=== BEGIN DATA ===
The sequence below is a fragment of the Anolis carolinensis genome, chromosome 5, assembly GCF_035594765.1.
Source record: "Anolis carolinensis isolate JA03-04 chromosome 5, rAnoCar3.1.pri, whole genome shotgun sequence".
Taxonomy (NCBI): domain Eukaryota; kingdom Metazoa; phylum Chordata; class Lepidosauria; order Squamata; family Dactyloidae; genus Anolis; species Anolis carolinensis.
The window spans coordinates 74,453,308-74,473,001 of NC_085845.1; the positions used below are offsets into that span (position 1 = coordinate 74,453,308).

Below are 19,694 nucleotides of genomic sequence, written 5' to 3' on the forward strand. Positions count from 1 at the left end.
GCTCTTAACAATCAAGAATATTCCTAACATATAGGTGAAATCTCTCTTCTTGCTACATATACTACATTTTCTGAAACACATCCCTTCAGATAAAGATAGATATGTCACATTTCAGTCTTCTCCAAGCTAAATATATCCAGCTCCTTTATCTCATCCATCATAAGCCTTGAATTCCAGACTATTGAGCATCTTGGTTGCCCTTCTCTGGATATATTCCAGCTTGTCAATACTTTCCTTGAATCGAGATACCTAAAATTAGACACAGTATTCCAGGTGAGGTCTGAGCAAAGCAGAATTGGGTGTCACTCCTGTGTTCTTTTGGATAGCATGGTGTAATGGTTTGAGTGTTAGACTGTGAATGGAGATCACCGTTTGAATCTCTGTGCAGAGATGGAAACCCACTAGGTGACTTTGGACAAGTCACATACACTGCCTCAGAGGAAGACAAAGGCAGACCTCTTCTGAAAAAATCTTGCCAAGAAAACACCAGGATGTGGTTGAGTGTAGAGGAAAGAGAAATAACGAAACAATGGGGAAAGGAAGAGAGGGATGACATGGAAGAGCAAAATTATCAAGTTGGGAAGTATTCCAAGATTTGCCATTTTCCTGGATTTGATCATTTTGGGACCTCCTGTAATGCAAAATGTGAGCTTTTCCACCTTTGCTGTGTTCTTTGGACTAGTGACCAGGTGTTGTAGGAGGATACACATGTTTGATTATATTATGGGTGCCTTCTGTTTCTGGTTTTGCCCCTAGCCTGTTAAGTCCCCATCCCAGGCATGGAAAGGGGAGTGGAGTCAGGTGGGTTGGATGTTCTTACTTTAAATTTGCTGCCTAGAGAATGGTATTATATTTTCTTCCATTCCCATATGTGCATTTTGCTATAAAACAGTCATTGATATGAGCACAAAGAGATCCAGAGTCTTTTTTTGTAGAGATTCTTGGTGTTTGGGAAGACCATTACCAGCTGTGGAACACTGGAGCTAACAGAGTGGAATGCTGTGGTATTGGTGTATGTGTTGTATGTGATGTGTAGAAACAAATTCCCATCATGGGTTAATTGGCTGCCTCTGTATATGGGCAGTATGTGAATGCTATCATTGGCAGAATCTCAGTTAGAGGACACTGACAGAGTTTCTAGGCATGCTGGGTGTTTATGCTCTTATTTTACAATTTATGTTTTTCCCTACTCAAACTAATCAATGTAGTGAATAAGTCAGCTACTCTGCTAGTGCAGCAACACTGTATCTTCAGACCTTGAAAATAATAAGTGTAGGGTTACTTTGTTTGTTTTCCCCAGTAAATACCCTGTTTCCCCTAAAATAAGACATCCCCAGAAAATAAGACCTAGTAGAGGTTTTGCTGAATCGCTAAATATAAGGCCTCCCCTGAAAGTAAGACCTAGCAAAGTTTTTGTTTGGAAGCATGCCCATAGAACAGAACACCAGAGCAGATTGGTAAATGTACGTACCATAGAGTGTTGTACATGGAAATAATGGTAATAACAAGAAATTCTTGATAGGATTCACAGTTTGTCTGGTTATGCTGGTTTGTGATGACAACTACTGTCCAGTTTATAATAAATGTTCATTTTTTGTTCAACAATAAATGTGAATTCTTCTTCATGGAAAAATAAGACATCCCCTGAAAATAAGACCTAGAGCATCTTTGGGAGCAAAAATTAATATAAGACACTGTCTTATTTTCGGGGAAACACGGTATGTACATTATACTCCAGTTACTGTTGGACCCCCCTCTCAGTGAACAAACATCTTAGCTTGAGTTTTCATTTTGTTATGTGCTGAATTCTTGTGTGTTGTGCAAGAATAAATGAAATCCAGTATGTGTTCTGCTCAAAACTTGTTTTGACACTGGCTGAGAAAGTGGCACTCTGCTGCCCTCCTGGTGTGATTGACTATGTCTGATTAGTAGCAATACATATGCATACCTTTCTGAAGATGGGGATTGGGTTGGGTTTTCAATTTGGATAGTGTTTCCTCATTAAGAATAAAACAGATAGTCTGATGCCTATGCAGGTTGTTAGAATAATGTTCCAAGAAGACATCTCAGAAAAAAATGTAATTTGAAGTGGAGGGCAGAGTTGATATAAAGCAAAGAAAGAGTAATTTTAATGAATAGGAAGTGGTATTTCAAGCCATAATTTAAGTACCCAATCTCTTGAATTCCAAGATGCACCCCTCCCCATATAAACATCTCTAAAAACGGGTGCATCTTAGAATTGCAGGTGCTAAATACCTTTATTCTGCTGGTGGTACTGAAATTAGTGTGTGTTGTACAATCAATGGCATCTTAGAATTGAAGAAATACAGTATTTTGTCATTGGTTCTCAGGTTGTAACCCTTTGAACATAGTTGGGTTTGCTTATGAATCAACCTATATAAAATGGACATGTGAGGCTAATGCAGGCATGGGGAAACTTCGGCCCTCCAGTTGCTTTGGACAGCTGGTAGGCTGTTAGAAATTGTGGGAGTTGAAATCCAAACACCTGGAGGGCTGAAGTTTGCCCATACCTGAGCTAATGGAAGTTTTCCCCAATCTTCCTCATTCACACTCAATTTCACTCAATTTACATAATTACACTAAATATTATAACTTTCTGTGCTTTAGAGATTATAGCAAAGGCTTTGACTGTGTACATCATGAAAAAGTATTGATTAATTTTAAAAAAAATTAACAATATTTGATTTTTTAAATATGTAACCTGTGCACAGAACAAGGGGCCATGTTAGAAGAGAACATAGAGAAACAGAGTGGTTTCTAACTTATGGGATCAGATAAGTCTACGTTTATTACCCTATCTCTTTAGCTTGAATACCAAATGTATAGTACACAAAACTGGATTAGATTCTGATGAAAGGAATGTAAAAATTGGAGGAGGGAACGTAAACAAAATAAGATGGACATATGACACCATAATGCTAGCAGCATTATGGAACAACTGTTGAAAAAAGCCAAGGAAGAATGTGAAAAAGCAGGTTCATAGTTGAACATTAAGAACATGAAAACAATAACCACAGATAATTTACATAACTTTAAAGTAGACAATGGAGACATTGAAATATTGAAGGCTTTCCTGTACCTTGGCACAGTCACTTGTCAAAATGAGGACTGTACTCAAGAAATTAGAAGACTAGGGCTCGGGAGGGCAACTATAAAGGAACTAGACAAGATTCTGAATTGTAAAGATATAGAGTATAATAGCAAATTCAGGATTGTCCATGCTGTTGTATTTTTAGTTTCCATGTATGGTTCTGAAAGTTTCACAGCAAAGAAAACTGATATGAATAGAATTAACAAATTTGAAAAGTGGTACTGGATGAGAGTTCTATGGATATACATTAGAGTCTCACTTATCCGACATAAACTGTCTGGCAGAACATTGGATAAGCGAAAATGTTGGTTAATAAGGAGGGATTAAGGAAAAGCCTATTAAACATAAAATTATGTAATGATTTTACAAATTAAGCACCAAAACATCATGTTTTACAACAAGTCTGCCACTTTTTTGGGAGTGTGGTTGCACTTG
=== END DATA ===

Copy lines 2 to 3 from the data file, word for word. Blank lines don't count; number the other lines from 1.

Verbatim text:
Source record: "Anolis carolinensis isolate JA03-04 chromosome 5, rAnoCar3.1.pri, whole genome shotgun sequence".
Taxonomy (NCBI): domain Eukaryota; kingdom Metazoa; phylum Chordata; class Lepidosauria; order Squamata; family Dactyloidae; genus Anolis; species Anolis carolinensis.